A judge in the Eastern District of New York issued a warrant for Meng's arrest in August. She was detained at YVR on a provisional arrest warrant, under the terms of an extradition treaty between Canada and the United States.
The U.S. has 60 days — from the date of her arrest — to file an official request for extradition along with the supporting documents.
What is Meng's connection to Canada?
Meng and her husband own two homes in Vancouver, worth a combined $22 million. She was also once a permanent resident.
Her children used to live in Vancouver during the school year, and the family still visits for several weeks every summer. Her in-laws typically stay in one of their Vancouver homes for multiple months each summer.
So why did she have trouble getting bail?
Prosecutors claim Meng is a flight risk.
They also claimed that her unique wealth and position as a leader in a global telecommunications firm would give her the ability to evade electronic monitoring and flee the country if she wanted.
Her husband promised to put up $15 million and act as a surety. But prosecutors argued that since he is not a permanent resident of Canada, he has no incentive to stay if Meng wanted to flee.
As a result, Meng's lawyers came up with a plan to get guarantees from five friends with permanent ties to Canada.
They include the realtor who helped Meng and her husband buy their homes, an insurance agent who used to work at Huawei, a part-time yoga instructor who lives next door to one of her houses, and a homemaker whose husband used to work with Meng.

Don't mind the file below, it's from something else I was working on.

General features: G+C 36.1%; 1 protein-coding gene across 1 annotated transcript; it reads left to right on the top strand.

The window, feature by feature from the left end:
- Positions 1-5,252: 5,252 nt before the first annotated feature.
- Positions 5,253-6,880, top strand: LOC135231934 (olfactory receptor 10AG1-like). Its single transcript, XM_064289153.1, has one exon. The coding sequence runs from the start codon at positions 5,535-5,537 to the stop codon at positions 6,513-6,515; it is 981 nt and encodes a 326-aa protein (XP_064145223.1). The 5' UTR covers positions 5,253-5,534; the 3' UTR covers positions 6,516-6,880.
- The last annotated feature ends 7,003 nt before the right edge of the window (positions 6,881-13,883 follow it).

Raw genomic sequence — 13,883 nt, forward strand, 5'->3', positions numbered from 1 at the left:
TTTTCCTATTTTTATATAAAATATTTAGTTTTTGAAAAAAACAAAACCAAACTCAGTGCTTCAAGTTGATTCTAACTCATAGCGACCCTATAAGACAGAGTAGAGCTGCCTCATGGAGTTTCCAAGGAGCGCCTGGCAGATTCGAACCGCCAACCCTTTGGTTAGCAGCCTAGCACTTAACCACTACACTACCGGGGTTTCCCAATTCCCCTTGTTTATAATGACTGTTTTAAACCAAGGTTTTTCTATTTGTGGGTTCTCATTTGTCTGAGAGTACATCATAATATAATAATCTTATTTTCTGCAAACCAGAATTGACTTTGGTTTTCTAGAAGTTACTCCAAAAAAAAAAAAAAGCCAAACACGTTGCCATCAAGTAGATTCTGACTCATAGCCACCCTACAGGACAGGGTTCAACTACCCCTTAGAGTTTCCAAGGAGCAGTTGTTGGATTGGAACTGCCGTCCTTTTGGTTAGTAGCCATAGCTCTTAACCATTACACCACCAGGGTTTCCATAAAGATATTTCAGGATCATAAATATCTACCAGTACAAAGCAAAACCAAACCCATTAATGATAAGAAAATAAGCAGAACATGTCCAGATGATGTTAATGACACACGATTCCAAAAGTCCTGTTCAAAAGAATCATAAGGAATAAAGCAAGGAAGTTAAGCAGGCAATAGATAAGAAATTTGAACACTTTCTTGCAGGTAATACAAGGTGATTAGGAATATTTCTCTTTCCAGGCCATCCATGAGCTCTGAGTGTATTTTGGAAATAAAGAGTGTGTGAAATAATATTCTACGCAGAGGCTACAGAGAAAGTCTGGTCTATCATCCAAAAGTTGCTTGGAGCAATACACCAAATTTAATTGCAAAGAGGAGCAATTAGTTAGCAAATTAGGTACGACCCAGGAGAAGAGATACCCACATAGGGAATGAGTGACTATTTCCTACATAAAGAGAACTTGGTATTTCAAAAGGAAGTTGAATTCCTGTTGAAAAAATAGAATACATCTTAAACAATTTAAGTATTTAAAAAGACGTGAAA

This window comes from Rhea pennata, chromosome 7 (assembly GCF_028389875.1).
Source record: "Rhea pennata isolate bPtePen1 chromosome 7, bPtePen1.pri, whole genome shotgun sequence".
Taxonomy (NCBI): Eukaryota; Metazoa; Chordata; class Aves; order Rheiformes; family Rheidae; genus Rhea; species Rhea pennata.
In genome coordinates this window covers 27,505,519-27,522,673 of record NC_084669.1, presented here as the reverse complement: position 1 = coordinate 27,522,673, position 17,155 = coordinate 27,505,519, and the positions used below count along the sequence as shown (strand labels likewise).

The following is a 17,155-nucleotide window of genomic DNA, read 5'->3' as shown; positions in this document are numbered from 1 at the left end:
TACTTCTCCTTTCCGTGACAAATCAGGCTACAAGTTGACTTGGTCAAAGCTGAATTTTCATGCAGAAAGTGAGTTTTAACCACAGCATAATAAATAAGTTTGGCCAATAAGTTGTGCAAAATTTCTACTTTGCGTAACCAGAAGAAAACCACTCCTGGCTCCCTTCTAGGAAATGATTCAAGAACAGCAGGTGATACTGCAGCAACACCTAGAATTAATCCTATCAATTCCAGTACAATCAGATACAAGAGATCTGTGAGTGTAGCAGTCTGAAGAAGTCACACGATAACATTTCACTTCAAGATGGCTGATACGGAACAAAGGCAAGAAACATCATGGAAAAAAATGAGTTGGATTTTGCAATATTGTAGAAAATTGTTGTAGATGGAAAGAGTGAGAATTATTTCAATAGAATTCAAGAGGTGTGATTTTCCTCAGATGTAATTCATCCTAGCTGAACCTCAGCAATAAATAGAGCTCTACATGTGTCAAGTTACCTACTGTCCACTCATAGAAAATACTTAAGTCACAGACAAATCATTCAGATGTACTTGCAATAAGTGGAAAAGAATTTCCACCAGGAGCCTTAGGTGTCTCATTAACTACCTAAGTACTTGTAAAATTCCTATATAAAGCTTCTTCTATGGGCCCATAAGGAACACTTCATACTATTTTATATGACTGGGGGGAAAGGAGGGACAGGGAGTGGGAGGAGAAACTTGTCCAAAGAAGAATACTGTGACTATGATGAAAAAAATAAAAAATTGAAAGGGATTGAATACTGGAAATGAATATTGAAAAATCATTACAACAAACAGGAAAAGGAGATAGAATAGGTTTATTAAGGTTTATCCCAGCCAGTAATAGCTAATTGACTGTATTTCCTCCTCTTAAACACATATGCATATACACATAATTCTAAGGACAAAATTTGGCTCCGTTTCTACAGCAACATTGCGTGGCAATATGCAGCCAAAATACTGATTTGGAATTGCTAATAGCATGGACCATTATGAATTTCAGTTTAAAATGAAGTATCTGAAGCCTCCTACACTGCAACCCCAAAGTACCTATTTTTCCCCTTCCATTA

The founder of the risk management company that has pledged to guard Meng around the clock has also posted $1,000 bail. And Meng herself posted $7 million.
Guarded 24/7? That sounds expensive.
Meng has to pick up the tab.
So what's next?
Meng's next court appearance is Feb. 6.
The United States will have to provide a record of the case explaining the alleged offence and describing the type of evidence that might be presented at trial.
The case will then move to a committal hearing in B.C. Supreme Court.
A judge will decide whether the evidence presented by the United States would be enough to hold a trial if Meng were charged with similar offences in Canada and if a jury would convict if they believed the evidence presented.
If the judge decides to commit Meng for extradition, the Minister of Justice will then have to decide whether or not to order her surrendered. Meng will have the opportunity to make submissions at this point.
If Meng were facing capital punishment, the minister of justice might seek an assurance she wouldn't get the death penalty. But violating sanctions isn't a capital crime.
Finally, Meng can appeal her case to both the B.C. Court of Appeal and the Supreme Court of Canada.
All of which means she may be sporting an electronic ankle monitoring bracelet for a long time.
What are the chances Meng will be extradited?
According to information obtained by CBC News in May, 90 per cent of people arrested for extradition in Canada during the past decade were surrendered to requesting countries.
Legal experts said those are very high numbers.
They called for a public inquiry into the inner workings of the extradition system in light of a case which saw University of Ottawa sociology professor Hassan Diab sent to France in a case that was then dropped due to lack of evidence.
The French government is appealing his release.
On the other hand, political observers have suggested Meng's fate may ultimately be sealed through negotiations between the leaders of China and the United States.
China has demanded Meng's release and U.S. President Donald Trump has suggested he might intervene if doing so would bolster U.S. economic interests.
So what now?
Meng will work from Vancouver and live under guard on electronic monitoring. Her husband, a venture capitalist, will also work from Vancouver, and their daughter will join them.
She told her lawyer she may apply to do her PhD at the University of British Columbia's Sauder School of Business.